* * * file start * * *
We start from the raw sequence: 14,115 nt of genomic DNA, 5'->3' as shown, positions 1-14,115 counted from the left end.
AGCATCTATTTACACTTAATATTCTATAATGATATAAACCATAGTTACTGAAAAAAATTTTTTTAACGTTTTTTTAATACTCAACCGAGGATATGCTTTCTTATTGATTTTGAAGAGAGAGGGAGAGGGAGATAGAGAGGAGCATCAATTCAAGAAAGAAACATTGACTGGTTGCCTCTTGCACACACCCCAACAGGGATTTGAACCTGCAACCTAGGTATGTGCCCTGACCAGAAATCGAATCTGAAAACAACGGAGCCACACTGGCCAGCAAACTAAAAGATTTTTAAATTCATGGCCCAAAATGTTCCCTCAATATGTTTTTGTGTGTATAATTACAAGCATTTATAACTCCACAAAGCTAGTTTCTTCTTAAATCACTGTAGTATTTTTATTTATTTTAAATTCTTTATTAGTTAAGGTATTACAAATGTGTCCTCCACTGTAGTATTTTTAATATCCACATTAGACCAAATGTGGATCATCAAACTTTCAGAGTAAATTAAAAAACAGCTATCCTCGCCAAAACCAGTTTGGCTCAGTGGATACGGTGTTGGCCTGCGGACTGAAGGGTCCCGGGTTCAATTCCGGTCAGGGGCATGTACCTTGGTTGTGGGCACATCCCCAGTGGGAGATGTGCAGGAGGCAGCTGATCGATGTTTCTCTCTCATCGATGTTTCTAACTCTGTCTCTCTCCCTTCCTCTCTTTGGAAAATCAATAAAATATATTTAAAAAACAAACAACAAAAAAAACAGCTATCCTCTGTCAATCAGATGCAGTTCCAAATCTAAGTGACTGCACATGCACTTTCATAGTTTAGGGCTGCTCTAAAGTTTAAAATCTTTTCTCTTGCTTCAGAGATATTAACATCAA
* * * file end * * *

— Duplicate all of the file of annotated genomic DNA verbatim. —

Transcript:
We start from the raw sequence: 14,115 nt of genomic DNA, 5'->3' as shown, positions 1-14,115 counted from the left end.
AGCATCTATTTACACTTAATATTCTATAATGATATAAACCATAGTTACTGAAAAAAATTTTTTTAACGTTTTTTTAATACTCAACCGAGGATATGCTTTCTTATTGATTTTGAAGAGAGAGGGAGAGGGAGATAGAGAGGAGCATCAATTCAAGAAAGAAACATTGACTGGTTGCCTCTTGCACACACCCCAACAGGGATTTGAACCTGCAACCTAGGTATGTGCCCTGACCAGAAATCGAATCTGAAAACAACGGAGCCACACTGGCCAGCAAACTAAAAGATTTTTAAATTCATGGCCCAAAATGTTCCCTCAATATGTTTTTGTGTGTATAATTACAAGCATTTATAACTCCACAAAGCTAGTTTCTTCTTAAATCACTGTAGTATTTTTATTTATTTTAAATTCTTTATTAGTTAAGGTATTACAAATGTGTCCTCCACTGTAGTATTTTTAATATCCACATTAGACCAAATGTGGATCATCAAACTTTCAGAGTAAATTAAAAAACAGCTATCCTCGCCAAAACCAGTTTGGCTCAGTGGATACGGTGTTGGCCTGCGGACTGAAGGGTCCCGGGTTCAATTCCGGTCAGGGGCATGTACCTTGGTTGTGGGCACATCCCCAGTGGGAGATGTGCAGGAGGCAGCTGATCGATGTTTCTCTCTCATCGATGTTTCTAACTCTGTCTCTCTCCCTTCCTCTCTTTGGAAAATCAATAAAATATATTTAAAAAACAAACAACAAAAAAAACAGCTATCCTCTGTCAATCAGATGCAGTTCCAAATCTAAGTGACTGCACATGCACTTTCATAGTTTAGGGCTGCTCTAAAGTTTAAAATCTTTTCTCTTGCTTCAGAGATATTAACATCAA